artlog #1 the necessity
Today I am talking about the video installation ‘Manifesto’ by Julian Rosefeldt and Cate Blanchett at the Palais des Beaux–Arts a Paris. And I’m in search for the necessity to bring this work to us.
Is there a better place than Paris to see ‘Manifesto’ by Julian Rosefeldt? The city where you can sniff the air of melancholy and revel in its glorious past at every street corner?
As a mother of western concepts, actress Cate Blanchett transforms into a different character in each bright, beaming window. She makes eye contact with the visitor. You can feel an almost hysterical conviction in the statements of every character she represents. Every sentence, word and image is fraught with meaning.
When I enter this grid of electronic screens, I find myself thinking of the light at the Saint Denis Cathedral, here in Paris; the birthplace of gothic art.
The many stain-glass windows of Saint Denis immerse its visitors in a marvellous bath of colour and light, conveying them to a spiritual realm.
The light and colours strip away identity, gender, upbringing, creed, status.
What they bring out is your true self, your essence, your being, the god in you.
These pure dialogues with the 13 characters Cate Blanchett brings, pulsates down at all my personal concepts and convictions. About my views on the world and particularly art.
You enter this place to have a conversation with your core being.
It prunes my beliefs. Believes I used to have, believes I’ve always detested, believes I still believe in.
Manifesto is a dialogue about a dialogue. Why does this meta-dialogue make me feel comfortable, why is it so attractive? It speaks about concepts and convictions.
Paul van den Berg, the teacher who taught me French, used to lay stretched out on the school table like the mummy of Egyptian pharaoh Toetanchamon. For me, as a high-school student, it opened up a window to a new world.
The world of the pharaohs and what it meant to him. How amazed he was at its stories and its beauty. How tangible it all was to him.
I could smell and touch that world. It all seemed so vivid in his mind, so graphic in his words. I wanted to be part of that world, of that greatness and creation of beauty, that strife for the aesthetic. Just by the experience of his story.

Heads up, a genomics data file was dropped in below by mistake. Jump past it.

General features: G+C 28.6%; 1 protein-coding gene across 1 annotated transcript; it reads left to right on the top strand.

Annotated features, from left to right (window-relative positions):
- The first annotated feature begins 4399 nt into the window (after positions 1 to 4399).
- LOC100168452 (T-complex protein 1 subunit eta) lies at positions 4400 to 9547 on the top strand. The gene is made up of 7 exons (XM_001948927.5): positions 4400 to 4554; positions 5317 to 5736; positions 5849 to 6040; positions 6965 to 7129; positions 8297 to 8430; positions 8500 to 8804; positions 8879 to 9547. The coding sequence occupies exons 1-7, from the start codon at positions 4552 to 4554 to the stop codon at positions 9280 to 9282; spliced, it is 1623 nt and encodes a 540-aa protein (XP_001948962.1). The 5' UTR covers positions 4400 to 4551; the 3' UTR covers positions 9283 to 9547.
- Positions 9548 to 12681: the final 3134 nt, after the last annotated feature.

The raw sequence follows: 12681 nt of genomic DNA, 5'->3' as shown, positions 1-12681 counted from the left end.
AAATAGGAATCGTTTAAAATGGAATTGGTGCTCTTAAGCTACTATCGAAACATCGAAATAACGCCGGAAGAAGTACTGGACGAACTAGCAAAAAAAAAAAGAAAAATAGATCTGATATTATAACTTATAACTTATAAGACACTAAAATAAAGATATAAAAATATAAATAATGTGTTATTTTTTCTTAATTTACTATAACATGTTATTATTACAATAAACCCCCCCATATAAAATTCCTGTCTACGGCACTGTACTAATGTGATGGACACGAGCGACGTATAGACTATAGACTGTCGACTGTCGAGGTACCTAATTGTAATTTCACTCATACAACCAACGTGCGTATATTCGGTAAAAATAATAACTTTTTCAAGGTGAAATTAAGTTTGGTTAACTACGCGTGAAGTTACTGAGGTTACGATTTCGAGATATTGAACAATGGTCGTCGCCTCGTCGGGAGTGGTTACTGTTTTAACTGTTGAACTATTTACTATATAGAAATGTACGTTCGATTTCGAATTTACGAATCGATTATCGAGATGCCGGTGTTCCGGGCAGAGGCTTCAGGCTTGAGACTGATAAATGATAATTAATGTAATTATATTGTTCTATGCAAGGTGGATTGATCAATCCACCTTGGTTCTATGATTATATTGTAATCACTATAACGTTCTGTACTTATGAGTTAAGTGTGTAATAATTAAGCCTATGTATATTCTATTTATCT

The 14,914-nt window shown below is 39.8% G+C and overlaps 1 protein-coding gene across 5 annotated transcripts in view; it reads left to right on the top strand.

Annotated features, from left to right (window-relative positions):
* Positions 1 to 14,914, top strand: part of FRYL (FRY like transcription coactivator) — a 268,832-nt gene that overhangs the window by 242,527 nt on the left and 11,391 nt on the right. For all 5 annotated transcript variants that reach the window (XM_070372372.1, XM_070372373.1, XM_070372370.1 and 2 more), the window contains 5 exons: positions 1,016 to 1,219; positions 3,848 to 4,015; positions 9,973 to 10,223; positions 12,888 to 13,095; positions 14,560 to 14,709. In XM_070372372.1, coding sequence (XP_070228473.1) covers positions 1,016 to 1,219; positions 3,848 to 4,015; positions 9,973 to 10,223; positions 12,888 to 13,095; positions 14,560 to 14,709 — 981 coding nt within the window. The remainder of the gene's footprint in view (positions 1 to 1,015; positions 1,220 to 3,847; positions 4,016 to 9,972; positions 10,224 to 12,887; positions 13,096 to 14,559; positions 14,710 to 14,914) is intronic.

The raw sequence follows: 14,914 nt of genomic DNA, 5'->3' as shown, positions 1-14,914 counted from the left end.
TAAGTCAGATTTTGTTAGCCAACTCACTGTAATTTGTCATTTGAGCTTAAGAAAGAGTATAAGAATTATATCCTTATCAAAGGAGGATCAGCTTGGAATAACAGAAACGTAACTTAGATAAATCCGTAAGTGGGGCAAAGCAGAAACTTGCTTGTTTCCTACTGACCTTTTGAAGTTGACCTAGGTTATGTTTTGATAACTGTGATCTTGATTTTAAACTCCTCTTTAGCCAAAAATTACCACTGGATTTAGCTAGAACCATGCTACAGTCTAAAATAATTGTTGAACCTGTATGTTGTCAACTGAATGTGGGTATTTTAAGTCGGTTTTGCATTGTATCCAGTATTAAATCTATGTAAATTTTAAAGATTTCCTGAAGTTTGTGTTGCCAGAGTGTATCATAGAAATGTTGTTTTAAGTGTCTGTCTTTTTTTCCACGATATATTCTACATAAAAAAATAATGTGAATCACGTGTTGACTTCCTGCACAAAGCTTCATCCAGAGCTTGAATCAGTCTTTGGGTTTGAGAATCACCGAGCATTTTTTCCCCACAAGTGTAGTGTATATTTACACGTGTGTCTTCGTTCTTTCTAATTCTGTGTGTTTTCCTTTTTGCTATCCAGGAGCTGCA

In my mind, Paul’s passion and the shameless love for life that fired his stories made him grand. His dedication made me feel that I was part of cultural history at that very moment.
Manifesto triggers a similar response. It wipes clean the slate of my mind, making space for new ideas, new concepts, new history, new art.
At the same time, it bolsters my conviction that art is absolutely vital to our existence and our well-being.
Your stories enhance your work, your output, and connect to the tradition of art and creation.
It channels your audience into a discourse with your concepts and your imagination.
As an artist or a designer, you put heart and soul into the creation of exquisite and unique work.
But your art or design is not self-evident to the audience. You could help them to appreciate your work, appreciate the artistic tradition it is part of and – maybe, who knows – help them understand beauty.
People have different backgrounds, different ways of remembering impressions and events. In short, each has his or her particular view of the world. And you expect them to ‘get’ your stuff in an instant? Good luck to that.
More likely, your potential audience will not be able at first to fully understand what your work is about, what it is that you want to express. It does not understand the visual language, the aesthetics or themes. Your work is unique, thus many people need a bit of help in order to be able to connect to it.
Therefore, you open a conversation that could not have taken place otherwise.
What’s good to know is that 80% of people are visually set. Images and video material will help to make an impact.
So dare to be yourself and tell the stories in your personal and unique way.
If you do not explicate your work by using your insights and intentions it is likely that it will be misunderstood or, worse, neglected. There are many pitfalls on the road to recognition and success, don’t be one of them.
As I leave Julian Rosenfeldt’s space, this marvellous kaleidoscope of manifests and manifestations, I feel recharged. More than before I entered Manifesto, I am aware of who I am and why I create. Rosenfeldt’s Manifesto resonates in me when I step out onto the elegant boulevards of Paris.
There, I encounter men in dark military garb with machine guns across their armoured chests—at least 25 of them. They stop people with dark complexion.
As I look in horror, I try very hard to focus on my Manifesto impressions.
This is a reality check and I’m all the more convinced that we need fresh ideas. Now.
Art is the teacher. That’s my manifesto.
PS watch my artlog on the Art Core Business YouTube channel for a more relaxed mode.